Although employed in the field of finance, Anne Smith of Stockton decided it was time for a change.
“I needed to do something in my life, my career, that mattered,” she said. So, Smith enrolled in the Accelerated Second Bachelor of Science in Nursing program offered through California State University, Stanislaus’s University Extended Education Department in Stockton. She will graduate this May. “Because I already had a four-year degree in finance, the accelerated 17-month nursing program made sense,” Smith said. “The program is phenomenal and it’s quick. I will have earned a four-year nursing degree in the same amount of time it takes to get an (associate’s degree).”
Whether changing careers as Smith is or looking for a boost in job skills within an existing career, working adults are fortunate to have a variety of programs to choose from in the immediate area.
“(University Extended Education Department’s) degree completion programs are designed for working adults. Most individuals chose to enroll because completing these programs allows for career advancement, either by entering into a new career or securing a promotion through their existing employer,” said Kevin Nemeth, the department’s dean.
During the 2011-2012 school year, more than 4,000 students were enrolled in University Extended Education Department programs.
“Unlike traditional programs, degree completion programs are shorter in length and are designed around the needs of working adults with busy schedules,” Nemeth said.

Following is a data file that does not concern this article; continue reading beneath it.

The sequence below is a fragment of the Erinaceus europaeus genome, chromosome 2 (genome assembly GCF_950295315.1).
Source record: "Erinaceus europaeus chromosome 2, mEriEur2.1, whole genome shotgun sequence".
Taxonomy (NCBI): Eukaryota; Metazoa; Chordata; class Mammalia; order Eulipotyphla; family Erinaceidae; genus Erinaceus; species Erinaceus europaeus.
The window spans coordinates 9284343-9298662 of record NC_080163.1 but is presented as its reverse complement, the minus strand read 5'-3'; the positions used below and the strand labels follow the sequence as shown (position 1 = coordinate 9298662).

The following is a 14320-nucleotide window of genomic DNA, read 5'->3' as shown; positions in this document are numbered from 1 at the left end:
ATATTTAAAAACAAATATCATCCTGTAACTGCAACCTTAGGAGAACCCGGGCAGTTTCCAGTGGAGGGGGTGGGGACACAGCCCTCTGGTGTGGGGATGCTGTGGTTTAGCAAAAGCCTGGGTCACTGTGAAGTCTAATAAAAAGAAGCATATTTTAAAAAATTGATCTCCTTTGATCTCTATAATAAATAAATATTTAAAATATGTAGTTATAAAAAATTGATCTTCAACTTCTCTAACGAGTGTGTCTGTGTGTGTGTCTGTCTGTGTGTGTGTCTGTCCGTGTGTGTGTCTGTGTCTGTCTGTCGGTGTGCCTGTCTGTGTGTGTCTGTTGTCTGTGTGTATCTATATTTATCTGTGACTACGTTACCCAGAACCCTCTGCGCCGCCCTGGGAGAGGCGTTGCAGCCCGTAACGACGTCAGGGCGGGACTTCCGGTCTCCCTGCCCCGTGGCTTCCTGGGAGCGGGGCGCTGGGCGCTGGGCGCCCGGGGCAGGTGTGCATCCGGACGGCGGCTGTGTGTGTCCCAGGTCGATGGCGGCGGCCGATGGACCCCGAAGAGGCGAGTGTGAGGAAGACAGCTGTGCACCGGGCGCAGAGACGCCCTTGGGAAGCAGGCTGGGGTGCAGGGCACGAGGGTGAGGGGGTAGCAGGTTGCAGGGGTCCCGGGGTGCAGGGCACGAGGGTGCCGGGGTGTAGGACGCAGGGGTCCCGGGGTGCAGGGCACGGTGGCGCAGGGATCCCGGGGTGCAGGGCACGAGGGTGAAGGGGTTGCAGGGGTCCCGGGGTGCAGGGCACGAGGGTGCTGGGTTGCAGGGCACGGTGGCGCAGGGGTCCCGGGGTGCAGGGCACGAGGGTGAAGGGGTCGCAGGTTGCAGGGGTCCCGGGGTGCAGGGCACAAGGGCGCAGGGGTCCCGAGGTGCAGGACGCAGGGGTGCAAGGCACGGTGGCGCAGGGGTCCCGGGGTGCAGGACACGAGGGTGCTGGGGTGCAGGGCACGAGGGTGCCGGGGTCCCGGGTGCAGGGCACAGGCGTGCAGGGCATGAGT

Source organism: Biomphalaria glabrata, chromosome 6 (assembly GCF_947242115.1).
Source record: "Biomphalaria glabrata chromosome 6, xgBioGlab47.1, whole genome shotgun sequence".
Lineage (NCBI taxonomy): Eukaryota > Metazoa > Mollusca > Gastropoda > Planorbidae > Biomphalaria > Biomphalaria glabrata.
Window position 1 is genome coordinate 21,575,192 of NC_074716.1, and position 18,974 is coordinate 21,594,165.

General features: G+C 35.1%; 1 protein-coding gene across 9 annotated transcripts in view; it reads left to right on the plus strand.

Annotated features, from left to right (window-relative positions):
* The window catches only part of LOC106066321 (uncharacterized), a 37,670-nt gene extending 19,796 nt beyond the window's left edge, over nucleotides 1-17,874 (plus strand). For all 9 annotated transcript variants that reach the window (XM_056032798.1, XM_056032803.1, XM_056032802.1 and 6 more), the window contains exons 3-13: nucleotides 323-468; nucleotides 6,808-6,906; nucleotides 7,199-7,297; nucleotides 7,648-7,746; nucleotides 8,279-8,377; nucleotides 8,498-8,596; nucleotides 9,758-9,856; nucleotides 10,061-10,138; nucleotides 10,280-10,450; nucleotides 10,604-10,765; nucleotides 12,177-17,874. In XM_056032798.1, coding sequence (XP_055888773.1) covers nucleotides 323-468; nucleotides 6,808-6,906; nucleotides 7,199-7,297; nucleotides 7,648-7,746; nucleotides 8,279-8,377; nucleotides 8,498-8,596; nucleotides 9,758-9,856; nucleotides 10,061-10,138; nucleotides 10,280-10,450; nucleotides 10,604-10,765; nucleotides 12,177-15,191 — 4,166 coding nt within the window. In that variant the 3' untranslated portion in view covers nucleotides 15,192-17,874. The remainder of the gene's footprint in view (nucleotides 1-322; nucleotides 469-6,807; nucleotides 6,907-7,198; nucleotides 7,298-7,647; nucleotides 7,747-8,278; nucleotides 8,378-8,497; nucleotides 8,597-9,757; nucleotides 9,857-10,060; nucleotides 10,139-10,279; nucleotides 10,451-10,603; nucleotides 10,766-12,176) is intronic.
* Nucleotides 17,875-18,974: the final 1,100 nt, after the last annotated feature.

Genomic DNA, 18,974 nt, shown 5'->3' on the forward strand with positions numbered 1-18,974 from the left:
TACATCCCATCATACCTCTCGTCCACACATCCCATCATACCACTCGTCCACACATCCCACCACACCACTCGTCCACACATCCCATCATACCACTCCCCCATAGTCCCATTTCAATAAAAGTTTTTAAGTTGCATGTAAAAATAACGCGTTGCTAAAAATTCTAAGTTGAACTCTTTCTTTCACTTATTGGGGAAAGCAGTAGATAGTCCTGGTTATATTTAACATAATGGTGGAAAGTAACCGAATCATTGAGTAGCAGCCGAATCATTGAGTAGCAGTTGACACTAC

Some of the most popular degree completion options include the Executive Master’s in Business Administration (MBA), bachelor’s degree of arts in social science, and Accelerated Second Bachelor’s of Science in Nursing. A bachelor’s degree in health science program will be launched this fall at the CSU, Stanislaus Stockton campus.
The University of the Pacific’s Center for Professional and Continuing Education also offers working students with programs targeted to enhance their resumes.
“The main reason students enroll in our programs is to obtain and improve on the professional skills necessary to get a job, to secure the job one has, or to seek career advancement in today’s and tomorrow’s competitive marketplace,” said Barbara Shaw, associate provost. With more than 6,000 students enrolled each year in both “in-seat” and online courses, Pacific’s Center for Professional and Continuing Education provides workforce courses, certificate programs, and two degree-completion programs.
“CPCE extends learning opportunities beyond the traditional university environment by providing and supporting quality educational experiences for lifelong learning,” said Shaw.
New classes and certificate programs are constantly researched and reviewed to meet the needs of the community. The paralegal, nonprofit management, social entrepreneurship, and dementia care certificate programs are some of the center’s recent program additions. For education professionals, the Teachers College of San Joaquin in Stockton offers students a pathway for advancement in their education careers. Launched in 2009, the school is partnered with the San Joaquin County Office of Education offering graduate level programs for teachers and school administrators.